8 creative ways to choose the right name for your start-up
Your company’s brand begins with the name. The name is the simplest and most frequent expression of the brand. So getting it right is essential.
Avoid Eenie Meenie Miney Mo
How it reads, ease of committing it to memory and finding it online are important considerations. Here is a framework for methodically going about finding the right name for your company. A framework gives you a better result and demonstrates to others in the company how the name was derived.
Write a value proposition
Clearly defining your company’s position and message is the first step to arrive at an original name. By defining the precise nature of the business, steers you in the right direction and away from generic names.
Worldwide Global Enterprises Inc may tell people you have an ego problem, but does little to explain what the business offers.
A company name doesn’t always need to express the entire proposition. Brand managers often add a qualifying statement. The industry calls these statements slogans, taglines or straplines.
Overtime a strapline can be changed as the brand changes, or dropped altogether when recognition of the brand values is established.
Play with serendipity
From the value proposition, pluck out key words, phrases, analogies and metaphors. Generate many associated and opposite keywords, by plugging your original set one at a time into websites like OneLook Reverse Dictionary.
What is so valuable about this dictionary, is it returns keywords in a random and unexpected manner. It takes your brand in directions you may not have considered.
As you view lists of keywords, keep a record of words you think work, and group these words by similarity under columns on a spreadsheet. Give the groups name to help make identification easier. You can drive further serendipity by mashing words together to create new ones.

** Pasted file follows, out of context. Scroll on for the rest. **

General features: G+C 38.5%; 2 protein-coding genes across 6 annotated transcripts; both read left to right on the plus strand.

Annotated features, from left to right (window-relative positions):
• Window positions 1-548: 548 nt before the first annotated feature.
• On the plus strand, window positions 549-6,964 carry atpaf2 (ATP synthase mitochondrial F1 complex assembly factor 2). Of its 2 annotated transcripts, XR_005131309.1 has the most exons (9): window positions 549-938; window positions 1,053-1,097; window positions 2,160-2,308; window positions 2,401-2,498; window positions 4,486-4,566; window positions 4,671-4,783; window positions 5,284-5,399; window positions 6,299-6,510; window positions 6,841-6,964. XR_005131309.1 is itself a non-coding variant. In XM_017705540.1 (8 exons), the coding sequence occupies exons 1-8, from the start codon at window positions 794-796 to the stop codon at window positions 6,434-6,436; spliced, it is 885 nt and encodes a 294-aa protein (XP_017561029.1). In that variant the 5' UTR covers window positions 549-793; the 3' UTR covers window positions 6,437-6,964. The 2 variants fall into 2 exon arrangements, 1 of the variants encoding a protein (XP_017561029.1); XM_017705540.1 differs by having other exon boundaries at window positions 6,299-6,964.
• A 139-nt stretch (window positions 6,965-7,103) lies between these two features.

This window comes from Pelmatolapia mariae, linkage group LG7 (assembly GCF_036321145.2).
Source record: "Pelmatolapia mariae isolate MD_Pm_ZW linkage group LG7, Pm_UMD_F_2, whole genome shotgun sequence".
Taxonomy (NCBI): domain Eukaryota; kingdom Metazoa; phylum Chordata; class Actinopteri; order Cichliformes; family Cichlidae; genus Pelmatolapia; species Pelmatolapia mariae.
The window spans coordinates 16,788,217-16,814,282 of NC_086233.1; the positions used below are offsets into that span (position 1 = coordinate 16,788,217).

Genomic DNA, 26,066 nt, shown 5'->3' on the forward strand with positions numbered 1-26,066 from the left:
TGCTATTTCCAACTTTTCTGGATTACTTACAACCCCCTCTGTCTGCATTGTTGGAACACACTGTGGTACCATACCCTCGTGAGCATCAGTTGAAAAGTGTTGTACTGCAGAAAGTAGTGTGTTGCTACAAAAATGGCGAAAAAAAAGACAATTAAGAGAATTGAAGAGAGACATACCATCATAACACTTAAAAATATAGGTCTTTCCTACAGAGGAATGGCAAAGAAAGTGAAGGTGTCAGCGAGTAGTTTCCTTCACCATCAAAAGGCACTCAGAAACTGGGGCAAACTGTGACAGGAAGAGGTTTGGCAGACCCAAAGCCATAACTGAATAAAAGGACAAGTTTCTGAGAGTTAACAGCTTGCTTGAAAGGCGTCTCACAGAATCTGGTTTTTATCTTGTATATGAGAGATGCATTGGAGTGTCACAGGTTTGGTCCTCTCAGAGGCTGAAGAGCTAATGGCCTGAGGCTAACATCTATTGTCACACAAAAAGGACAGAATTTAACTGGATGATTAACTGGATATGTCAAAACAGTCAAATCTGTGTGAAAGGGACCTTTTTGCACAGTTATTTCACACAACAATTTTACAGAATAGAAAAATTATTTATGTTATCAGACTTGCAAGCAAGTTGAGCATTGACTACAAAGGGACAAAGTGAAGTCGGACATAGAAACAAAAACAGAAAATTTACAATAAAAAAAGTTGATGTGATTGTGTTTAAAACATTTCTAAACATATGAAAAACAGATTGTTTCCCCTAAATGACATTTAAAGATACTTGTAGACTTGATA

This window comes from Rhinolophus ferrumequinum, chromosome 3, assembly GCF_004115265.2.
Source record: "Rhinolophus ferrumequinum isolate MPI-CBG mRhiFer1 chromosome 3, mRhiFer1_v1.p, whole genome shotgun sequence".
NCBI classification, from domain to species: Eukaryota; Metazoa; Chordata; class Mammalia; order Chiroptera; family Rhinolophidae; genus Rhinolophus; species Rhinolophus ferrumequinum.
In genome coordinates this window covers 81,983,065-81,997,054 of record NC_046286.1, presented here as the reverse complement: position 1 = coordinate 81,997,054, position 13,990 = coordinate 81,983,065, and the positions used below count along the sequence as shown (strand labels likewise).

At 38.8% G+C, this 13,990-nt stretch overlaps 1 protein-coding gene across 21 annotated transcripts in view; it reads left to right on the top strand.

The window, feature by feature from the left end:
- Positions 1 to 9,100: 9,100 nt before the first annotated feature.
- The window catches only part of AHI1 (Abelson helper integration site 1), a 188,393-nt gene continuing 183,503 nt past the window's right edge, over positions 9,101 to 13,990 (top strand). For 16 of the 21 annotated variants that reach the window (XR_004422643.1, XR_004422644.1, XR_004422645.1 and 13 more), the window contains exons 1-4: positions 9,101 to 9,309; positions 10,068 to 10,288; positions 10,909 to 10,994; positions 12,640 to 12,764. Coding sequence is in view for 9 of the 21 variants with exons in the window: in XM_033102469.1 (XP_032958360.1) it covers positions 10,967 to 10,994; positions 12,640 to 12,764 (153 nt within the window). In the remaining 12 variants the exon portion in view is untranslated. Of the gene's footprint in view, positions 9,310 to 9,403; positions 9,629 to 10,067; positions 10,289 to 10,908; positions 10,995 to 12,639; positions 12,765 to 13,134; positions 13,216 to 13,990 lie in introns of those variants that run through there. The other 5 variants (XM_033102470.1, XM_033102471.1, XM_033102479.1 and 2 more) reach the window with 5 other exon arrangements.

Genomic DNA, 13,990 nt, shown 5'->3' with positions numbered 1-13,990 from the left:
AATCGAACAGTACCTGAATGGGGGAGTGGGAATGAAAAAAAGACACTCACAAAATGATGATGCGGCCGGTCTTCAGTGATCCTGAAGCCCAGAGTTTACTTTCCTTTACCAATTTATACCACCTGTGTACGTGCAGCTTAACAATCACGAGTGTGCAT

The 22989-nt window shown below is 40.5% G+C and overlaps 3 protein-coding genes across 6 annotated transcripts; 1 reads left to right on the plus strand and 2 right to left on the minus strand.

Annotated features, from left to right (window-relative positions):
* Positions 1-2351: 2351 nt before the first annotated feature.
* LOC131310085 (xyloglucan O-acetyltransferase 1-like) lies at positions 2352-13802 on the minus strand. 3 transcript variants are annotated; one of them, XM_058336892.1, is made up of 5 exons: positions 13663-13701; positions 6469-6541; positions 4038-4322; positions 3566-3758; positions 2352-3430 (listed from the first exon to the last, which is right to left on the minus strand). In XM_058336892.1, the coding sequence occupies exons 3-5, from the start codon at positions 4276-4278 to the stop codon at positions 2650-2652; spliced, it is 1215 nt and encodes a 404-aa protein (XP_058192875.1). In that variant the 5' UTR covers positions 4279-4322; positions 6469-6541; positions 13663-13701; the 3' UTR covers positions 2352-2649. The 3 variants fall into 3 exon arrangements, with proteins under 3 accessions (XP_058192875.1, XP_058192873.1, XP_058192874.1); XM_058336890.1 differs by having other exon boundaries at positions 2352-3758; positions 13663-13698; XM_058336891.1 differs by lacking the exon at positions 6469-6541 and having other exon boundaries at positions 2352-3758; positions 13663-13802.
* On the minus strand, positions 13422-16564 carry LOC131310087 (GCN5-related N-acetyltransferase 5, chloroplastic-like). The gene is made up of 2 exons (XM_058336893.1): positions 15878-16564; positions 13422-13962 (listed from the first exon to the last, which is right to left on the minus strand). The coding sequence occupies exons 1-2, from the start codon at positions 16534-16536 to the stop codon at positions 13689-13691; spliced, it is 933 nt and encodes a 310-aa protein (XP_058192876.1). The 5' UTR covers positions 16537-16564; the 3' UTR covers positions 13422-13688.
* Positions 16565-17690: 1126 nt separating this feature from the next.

Keep it short
The shorter the name, the less chances the name is misspelt during an online key search. Long names are often misspelt on cheques and in contracts, which can cause some frustration for administrators of the company.
Conversely, shorter names are also easier to pronounce and easier on non-English native speakers. Also, long names are unique but harder to commit to memory and often difficult to turn into an elegant logoface.
As a rule of thumb, keep the name to less than three-syllables.
To help your company to be discovered online, you can take some of these keywords, and test to see if users are searching for them. If you discover search volume is low, you may decide to steer away from using these keywords in the name and copy on the website.
To sample search volumes of keywords, use applications like Google Keyword tool.
Make it unique
It is not easy to register company name that is not already in use, and even harder to find an available domain name.
A popular solution is to slightly modify a common English word, without altering its meaning. Recent examples of entrepreneurs using this technique include Flickr and Orkut. This makes the name unique, so it is easier to discover online and register the domain name.
Some argue that users find these kinds of modified words hard to remember and therefore are likely to misspell them. I disagree. For online businesses, being ranked on page one when a user key searches the business name is paramount. A unique name achieves this because you compete with fewer similar keywords.
In addition, you can create associations with other ‘like’ businesses. It is no coincidence that Spotify, Cloudify, Backify were named using similar suffix. The three companies may be separate, but their association to the consumer is powerful.
Translate in foreign languages
Assuming your company name is an English word, check it has no offensive meanings in common foreign languages like French and Mandarin. If the company plans to target a Europe audience, check German and Spanish too.
It is fairly easy to do this using Google Translate.
In addition, check the word does no slang meanings. You don’t want to use a word which for some reason has a negative connotation in other English-speaking countries.
Urban dictionary is a good place to check the full range of possible English meanings.
AB test before committing
A few entrepreneurs I know not only conducted AB testing on their homepage layouts, but try different names. Interestingly in such experiments, names have proven to influence response rates. A likely explanation is a well conceived name invites curiosity and cognition.
Like looking at a person, we judge the personality of the brand in a few seconds and decide if we want to be friends or not.
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Posted: May 5, 2012